During the study, 56 participants had at least one episode of atrial fibrillation. The episodes were associated with two-fold higher odds of one alcohol drink and three-fold higher odds of two drinks in the four hours before.

What is A-fib?

Sometimes referred to as the "holiday heart syndrome" because of its connection to weekend and holiday drinking, atrial fibrillation is quivering or irregular heartbeat that affects at least 2.7 million people in the United States, according to the American Heart Association.

It can lead to blood clots, strokes, heart failure and other heart complications, the AHA said. The condition could affect 12 million people by 2050, the study estimates.

This study was limited to only those who already had a diagnosis of atrial fibrillation, so by definition, they are at the highest risk of experiencing an episode, Marcus said.

"It does suggest that minimizing, if not completely abstaining from alcohol, is probably a wise choice to try and minimize the risk of a recurrent atrial fibrillation episode" for these patients, Marcus said.

Whether that also applies to those who are at high risk for atrial fibrillation but don't have a diagnosis is unclear, Marcus said. This could vary from person to person.

"One finding that is very clear from this study and others is that heavy drinking is clearly harmful," Marcus said. "We were unable to identify a clear threshold of drinking that heightened a-fib risk. It appeared that the more alcohol that was consumed, the more that risk rose. So, for the general population, I think the conservative interpretation is to say, this is yet more evidence that one should avoid heavy drinking."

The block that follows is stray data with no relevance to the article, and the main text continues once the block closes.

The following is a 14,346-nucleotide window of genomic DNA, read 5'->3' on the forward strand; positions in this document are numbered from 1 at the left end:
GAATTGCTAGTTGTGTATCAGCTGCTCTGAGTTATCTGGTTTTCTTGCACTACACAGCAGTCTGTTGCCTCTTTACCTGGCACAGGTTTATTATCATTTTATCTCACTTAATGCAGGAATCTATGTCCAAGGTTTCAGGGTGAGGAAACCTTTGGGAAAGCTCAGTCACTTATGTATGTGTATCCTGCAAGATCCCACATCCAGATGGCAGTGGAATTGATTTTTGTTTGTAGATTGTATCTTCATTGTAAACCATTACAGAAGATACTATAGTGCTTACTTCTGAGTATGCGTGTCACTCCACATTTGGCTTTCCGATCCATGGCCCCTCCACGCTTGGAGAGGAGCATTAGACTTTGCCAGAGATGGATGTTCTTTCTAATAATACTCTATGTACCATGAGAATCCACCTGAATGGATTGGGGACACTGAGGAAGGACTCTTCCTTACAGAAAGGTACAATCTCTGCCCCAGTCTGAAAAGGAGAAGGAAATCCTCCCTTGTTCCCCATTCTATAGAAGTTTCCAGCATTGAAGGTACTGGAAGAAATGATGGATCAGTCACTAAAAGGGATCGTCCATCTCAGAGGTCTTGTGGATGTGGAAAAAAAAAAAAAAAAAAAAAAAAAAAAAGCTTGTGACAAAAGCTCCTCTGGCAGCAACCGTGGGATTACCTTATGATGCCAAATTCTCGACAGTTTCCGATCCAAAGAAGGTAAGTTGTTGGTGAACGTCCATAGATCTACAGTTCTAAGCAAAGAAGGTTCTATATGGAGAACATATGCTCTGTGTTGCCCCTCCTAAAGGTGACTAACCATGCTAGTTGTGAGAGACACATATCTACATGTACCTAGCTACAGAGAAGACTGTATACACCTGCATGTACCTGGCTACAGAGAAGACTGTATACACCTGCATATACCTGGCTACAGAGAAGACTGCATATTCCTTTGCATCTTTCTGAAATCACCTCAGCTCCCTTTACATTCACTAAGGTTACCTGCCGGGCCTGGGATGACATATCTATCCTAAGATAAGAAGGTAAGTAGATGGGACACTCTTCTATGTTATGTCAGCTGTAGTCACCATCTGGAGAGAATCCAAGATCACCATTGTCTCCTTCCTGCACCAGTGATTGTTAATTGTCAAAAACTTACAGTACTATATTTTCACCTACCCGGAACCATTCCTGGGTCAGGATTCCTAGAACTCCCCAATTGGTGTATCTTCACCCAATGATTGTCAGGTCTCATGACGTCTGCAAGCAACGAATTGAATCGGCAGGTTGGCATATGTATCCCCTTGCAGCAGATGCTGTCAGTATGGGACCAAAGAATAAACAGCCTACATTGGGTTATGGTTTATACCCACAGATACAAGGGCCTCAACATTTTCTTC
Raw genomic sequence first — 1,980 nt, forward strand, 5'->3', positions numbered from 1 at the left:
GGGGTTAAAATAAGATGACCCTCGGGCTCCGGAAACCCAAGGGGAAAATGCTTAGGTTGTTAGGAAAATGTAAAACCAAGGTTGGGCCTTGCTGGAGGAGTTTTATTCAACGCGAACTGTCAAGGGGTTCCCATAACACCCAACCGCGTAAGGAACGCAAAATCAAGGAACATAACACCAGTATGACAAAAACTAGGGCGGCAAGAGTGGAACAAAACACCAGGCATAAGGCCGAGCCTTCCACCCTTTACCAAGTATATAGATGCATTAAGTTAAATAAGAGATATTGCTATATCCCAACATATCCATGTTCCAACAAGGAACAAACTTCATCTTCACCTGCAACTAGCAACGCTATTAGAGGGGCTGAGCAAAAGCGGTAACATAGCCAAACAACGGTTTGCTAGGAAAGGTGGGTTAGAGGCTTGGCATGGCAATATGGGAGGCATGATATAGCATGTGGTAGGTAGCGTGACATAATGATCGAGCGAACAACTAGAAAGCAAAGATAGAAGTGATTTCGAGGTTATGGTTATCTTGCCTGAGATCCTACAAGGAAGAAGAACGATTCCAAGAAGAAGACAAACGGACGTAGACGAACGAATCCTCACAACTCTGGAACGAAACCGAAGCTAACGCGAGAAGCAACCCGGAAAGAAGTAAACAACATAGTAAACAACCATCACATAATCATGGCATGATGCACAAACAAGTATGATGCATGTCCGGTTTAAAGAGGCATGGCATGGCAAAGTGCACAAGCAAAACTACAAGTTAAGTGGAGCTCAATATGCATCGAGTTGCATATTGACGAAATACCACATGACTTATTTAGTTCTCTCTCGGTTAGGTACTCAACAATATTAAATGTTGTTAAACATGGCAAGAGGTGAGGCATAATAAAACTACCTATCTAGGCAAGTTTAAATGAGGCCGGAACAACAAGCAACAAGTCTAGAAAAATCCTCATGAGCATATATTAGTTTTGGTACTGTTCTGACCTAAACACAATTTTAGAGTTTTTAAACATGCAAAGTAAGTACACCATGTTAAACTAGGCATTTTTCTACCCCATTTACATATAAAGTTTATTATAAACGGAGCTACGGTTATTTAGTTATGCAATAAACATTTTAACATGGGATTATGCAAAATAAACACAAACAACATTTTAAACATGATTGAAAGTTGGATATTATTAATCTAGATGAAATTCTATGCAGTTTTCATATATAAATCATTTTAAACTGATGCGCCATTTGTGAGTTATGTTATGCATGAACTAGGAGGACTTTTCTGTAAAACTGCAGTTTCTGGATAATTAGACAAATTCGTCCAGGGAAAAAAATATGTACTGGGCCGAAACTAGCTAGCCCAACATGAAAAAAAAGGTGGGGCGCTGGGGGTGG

Exactly how alcohol impacts the electrical properties of the heart deserves more research, Marcus said.

The study was published Aug. 30 in the Annals of Internal Medicine.

Monitor your drinking

The takeaway for people who are diagnosed with atrial fibrillation is they really need to monitor and be very aware of what they're drinking, said Mariann Piano, senior associate dean for research at Vanderbilt University School of Nursing's Center for Research Development and Scholarship in Nashville. Piano also wrote an editorial published with the study.